My fondness for Pu-Erh was sparked again recently when seeing rows upon rows of Pu’Erh cakes piled high all over China.
During some tea tasting sessions my husband and I were lucky enough to try some very rare and expensive Pu’Erh, which were infused upwards of 6 times. The Tong Qing Hao Shou Cha Cake from 1992 was a particular treat (see photo below).
Pu’Erh is a black tea due to its rich fermentation (it’s technically classified as dark black tea), which has been produced in the rich lands of Yunnan in China for centuries. Fortunes have been made and lost on Pu’Erh. In fact in 1997 (before the current economic situation), a Malaysian businessman is reported to have paid USD38,400 for 100g of 60 year old Pu’Erh tea in Guangzhou. That made it more expensive than gold at the time!
So what’s all the fuss about? Like fine wines, Pu’Erh is valued for its vintage and garden. Quite simply, there are only two varieties: Shou (long fermentation) and Sheng (short fermentation). Sheng is only fermented for about 4-5 months and kept a maximum of 1-2 years before drinking. Shou, on the other hand, can be kept indefinitely (either in cakes, bricks or disks). Care should be take to preserve it naturally, not with foil bags or refrigeration. A good Pu’Erh will reach its prime flavour after around 20 years.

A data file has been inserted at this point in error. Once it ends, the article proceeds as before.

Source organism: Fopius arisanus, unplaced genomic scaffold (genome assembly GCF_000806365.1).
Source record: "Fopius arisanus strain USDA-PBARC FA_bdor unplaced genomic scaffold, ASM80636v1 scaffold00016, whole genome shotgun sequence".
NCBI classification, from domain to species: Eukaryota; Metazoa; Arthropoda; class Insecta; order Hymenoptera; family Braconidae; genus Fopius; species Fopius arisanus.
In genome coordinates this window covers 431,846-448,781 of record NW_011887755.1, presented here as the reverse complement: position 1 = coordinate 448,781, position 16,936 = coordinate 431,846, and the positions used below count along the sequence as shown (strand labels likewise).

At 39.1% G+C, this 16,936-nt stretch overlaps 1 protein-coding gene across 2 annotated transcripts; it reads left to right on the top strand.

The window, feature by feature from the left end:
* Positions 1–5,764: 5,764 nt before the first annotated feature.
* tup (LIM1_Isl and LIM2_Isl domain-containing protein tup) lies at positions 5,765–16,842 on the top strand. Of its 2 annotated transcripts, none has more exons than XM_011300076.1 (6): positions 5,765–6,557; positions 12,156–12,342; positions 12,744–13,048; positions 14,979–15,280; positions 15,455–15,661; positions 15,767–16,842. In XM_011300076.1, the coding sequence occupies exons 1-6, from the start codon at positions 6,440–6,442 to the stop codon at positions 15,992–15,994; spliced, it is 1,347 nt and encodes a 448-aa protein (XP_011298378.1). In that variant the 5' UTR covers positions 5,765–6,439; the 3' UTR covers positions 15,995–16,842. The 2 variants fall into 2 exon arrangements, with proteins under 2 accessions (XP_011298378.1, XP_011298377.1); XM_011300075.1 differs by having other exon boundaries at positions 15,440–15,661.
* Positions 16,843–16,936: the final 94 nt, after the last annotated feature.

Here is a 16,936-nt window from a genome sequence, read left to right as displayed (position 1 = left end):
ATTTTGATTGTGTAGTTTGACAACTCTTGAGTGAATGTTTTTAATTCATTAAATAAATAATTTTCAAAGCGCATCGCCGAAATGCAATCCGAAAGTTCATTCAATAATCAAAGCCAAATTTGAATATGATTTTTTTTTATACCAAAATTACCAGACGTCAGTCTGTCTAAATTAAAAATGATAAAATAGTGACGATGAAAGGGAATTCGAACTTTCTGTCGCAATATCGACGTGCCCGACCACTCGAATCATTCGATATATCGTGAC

The secrets of its manufacture are still as closely guarded as under the Ming Dynasty when you could be sentenced to death just for trespassing in the gardens where it was produced. The Chinese used to transport the tea by horse from the gardens to the town of Pu’Erh (wonder where they got the name from). As these horse caravans travelled through tropical rainforests on the journey, the moisture in the air caused the tea to ferment. The resulting flavour was so popular that they decided to introduce a fermenting process for Pu’Erh.
The ruddy brown liquor has a marvellously rich, complex flavour with hints of osmanthus flower and minerals and a beautiful earthy aroma. Although prized in China for years, it’s now starting to become known in the West for its digestion benefits and evidence has shown that it may also be beneficial for cholesterol levels.
eteaket’s Pu’Erh Mini Tuo Cha is best brewed with freshly boiled water. Unwrap the cake first (you’d be surprised how many people don’t) then put one per person in your infuser. Pour on the boiling water for up to 30 seconds then pour away the liquid. Pour boiling water over the leaves again then remove the leaves after about 1 minute and drink the liquor. The Pu’Erh can be reinfused at least 4 times, each time it’s best to reduce the steeping time slightly. Give it a whirl and let us know what you think at firstname.lastname@example.org or on Twitter or Facebook.